In The Paddock
Seasonal sheep flock management tips March 2002

Facial eczema: an invisible drain on production

Key points

New Zealand pastures contain fungi that can result in large invisible farm productivity losses.

Poisons known as mycotoxins produced by the fungi cause facial eczema (FE), ryegrass staggers and other conditions.

These affect sheep, cattle, deer and other ruminants and are major contributors to summer/autumn ill thrift of young stock, especially in the warmer north.

Facial eczema fungi (Pithomyces chartarum) live on dead pasture litter. Sporidesmin toxin is found in the spores of the fungus.

Clinical FE is well-known. It can occur from summer to late autumn when conditions are moist and temperatures warm.

The toxin causes liver damage, which, in turn, causes jaundice. Bile pigments and photosensitive plant pigments are released into the bloodstream.

The animal becomes sunburnt. The face and ears become painfully swollen and may become scabby. Large areas of skin may be lost.

Other parts of the body such as the udders and legs can also become affected. The animals seek shade.

Deaths can occur three to four weeks after consuming high levels of toxins, but a lot of the animals appear to recover. However, some liver damage remains and symptoms can appear later if the animal is stressed. This occurs most commonly in late pregnancy or lactation in ewes.

Sub-clinical FE

Sub-clinical FE is less well-known, but in many seasons it can lead to reduced liveweight gains and lower lambing percentages, without animals showing any of the classical eczema symptoms.

Some farmers believe, incorrectly, they don't have FE until they see clinical symptoms. In fact, by the time a flock has 5 per cent clinicals, then at least 50 per cent of the flock is likely to have the disease at a sub-clinical level.

When the liver is damaged by FE - even mildly - a liver enzyme called GGT is released into the blood. The higher the GGT level, the greater the resulting production loss.

The liver can repair some of the damage but part of the damage will be permanent and cumulative. This is quite obvious if the liver is examined after a post-mortem. The bulk of the liver will be hard, dull and fibrous, while the repair tissue appears as red lobes or outgrowths from the old liver.

Exposure to GGT can reduce lifetime performance. Hoggets that had high levels of GGT (> 350 i.u. GGT/l) have been shown to have lower fertility over the next four seasons.

While farmers often focus on FE damage and production losses arising from major outbreaks, these can also occur as a result of frequent exposure to smaller doses of toxin.

Control measures

FE outbreaks can be predicted from weather patterns (rain and temperature) and are often published in newspapers in high-risk areas.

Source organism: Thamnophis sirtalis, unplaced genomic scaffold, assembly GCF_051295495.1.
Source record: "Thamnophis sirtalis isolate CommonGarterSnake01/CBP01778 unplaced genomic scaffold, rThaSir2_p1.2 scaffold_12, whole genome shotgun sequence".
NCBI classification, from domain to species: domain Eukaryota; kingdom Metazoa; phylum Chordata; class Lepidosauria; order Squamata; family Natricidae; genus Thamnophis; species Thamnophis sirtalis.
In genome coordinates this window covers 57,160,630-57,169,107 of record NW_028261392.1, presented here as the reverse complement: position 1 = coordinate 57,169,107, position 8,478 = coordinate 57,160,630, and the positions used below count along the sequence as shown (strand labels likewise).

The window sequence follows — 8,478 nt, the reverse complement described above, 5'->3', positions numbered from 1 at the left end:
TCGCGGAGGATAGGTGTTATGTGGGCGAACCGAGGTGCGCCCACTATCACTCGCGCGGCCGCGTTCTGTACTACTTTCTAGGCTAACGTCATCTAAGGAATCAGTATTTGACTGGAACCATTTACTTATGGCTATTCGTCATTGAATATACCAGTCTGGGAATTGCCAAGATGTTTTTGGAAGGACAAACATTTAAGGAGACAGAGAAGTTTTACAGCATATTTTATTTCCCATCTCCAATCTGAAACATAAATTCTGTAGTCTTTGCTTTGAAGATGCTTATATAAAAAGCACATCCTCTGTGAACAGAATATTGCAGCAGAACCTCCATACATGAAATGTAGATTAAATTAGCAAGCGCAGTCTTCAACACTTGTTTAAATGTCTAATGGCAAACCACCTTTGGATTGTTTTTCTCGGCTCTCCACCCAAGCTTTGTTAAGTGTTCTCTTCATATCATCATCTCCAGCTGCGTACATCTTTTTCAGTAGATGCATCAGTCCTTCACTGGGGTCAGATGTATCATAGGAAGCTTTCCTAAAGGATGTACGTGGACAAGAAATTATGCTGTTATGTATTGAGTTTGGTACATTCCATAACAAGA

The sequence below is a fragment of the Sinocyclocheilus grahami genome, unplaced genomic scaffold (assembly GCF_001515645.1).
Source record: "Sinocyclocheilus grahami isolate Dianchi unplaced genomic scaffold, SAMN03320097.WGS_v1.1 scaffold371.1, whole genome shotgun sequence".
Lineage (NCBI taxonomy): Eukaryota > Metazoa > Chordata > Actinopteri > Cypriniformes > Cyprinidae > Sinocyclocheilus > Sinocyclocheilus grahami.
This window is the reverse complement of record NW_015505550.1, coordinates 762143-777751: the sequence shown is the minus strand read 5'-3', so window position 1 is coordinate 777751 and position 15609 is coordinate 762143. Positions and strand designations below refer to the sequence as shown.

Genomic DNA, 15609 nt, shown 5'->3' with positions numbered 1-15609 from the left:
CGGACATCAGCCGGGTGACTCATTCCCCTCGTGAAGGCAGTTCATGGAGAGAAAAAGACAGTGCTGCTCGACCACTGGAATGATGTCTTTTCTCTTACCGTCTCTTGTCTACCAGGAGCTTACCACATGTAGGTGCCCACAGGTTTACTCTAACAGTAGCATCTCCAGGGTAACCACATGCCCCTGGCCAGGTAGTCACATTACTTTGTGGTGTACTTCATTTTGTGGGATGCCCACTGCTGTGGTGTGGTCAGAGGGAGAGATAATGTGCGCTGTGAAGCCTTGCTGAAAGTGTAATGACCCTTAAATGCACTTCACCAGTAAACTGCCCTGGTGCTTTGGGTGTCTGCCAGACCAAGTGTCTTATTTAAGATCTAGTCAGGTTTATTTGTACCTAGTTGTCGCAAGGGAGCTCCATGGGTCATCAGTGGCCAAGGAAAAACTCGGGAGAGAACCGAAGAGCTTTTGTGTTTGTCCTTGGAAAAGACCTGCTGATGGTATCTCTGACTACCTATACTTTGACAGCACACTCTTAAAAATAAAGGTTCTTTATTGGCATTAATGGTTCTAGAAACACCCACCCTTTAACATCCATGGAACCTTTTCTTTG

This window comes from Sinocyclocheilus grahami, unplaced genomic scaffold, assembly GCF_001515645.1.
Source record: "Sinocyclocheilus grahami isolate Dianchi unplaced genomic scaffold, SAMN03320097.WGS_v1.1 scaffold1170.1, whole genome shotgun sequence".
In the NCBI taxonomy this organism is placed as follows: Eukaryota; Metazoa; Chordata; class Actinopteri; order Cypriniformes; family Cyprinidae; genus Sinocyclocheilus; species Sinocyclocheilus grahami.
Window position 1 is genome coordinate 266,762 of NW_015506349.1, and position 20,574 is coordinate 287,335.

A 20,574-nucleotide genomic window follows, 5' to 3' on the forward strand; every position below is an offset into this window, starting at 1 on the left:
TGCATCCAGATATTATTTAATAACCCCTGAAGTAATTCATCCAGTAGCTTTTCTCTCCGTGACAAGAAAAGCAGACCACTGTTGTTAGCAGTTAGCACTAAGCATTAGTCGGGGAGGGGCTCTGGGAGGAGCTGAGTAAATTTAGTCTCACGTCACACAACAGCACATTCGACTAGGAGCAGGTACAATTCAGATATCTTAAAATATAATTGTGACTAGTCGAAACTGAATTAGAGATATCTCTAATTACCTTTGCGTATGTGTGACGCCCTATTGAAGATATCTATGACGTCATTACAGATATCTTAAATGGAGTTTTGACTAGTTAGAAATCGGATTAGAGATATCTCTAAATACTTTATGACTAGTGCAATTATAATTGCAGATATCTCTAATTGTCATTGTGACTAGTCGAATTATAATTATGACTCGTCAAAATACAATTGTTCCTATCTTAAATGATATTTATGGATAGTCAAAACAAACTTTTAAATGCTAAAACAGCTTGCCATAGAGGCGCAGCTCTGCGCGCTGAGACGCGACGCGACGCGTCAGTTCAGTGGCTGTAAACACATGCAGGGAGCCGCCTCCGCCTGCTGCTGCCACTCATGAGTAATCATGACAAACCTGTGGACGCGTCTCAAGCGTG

FE challenge levels can be easily monitored from pasture or dung samples. Sampling and testing can be carried out by vets, or by farmers themselves. Blood samples can be used to determine levels of liver damage.

Pasture tests indicate the challenge animals are being exposed to, but not necessarily what they are eating. Dung samples tell the farmer what the animal has actually ingested - with the downside that the results are after the fact.

FE occurs mainly in fertile ryegrass-dominant pastures, so stock can be offered alternative feeds such as hay, silage, concentrates or forage crops. Be aware, however, that hay too may contain endophytes, so is not without risk.

Grazing just the tops of the ryegrass pastures is one way of reducing the risk of exposure to the toxic spores which are generally found at the base of the sward in the litter. Grazing cooler southerly faces or dryer northerly faces, which are low in ryegrass, will also help. But be mindful that these grazing strategies reduce risk - they do not eliminate it.

Farmers can breed for FE tolerance in their sheep and breeders of FE-tolerant rams advertise widely. Farmers in FE-prone areas are advised to use rams that have been selected for FE-tolerance.

Spraying with fungicides, such as benlate or thiabendazole, reduces spore accumulation. However, this needs to be done early in the season before spore counts rise, and also expensive if the FE challenge turns out to be low.

Zinc dosing is a good preventative, as is water treatment, daily zinc oxide dosing or use of a slow release zinc oxide bolus ("Time Capsule").

The bolus is the most convenient as it lasts a number of weeks, but it is more expensive than the other methods of administration. Zinc toxicity is also a risk if more than three boluses are used in succession. Boluses need to be administered carefully as damage to the throat can be fatal.

More information

Facing up to Facial Eczema, A Practical Guide for Farmers.

A Guide to Improved Lambing Percentage, Chapter 3.

A Guide to Improved Lamb Growth, Appendices 2 & 3.

A Guide to Feed Planning, Chapter 6.

Your local farm consultant or veterinarian will also be able to help. Alternatively, contact your local WoolPro extension specialist:

Northern North Island: Sally Hobson tel 07-823 3321 or 025-924 751
Hawkes Bay/East Coast: Lew Willougby tel 06-835 1888 or 025-434 417
Southern North Island: Richard Gavigan tel 06-376 0006 or 025-499 851
Nelson/Marlborough/Canterbury: Alan Marshall tel 03-343 7913 025 329 399
South Canterbury: Julia Mackenzie, tel 03-680 6782 or 025-782 353
Otago: Robert Pattison, tel 03-489 9021 or 025-323 094
Southland: Aaron Meikle, tel 03-203 9071 or 025-846 377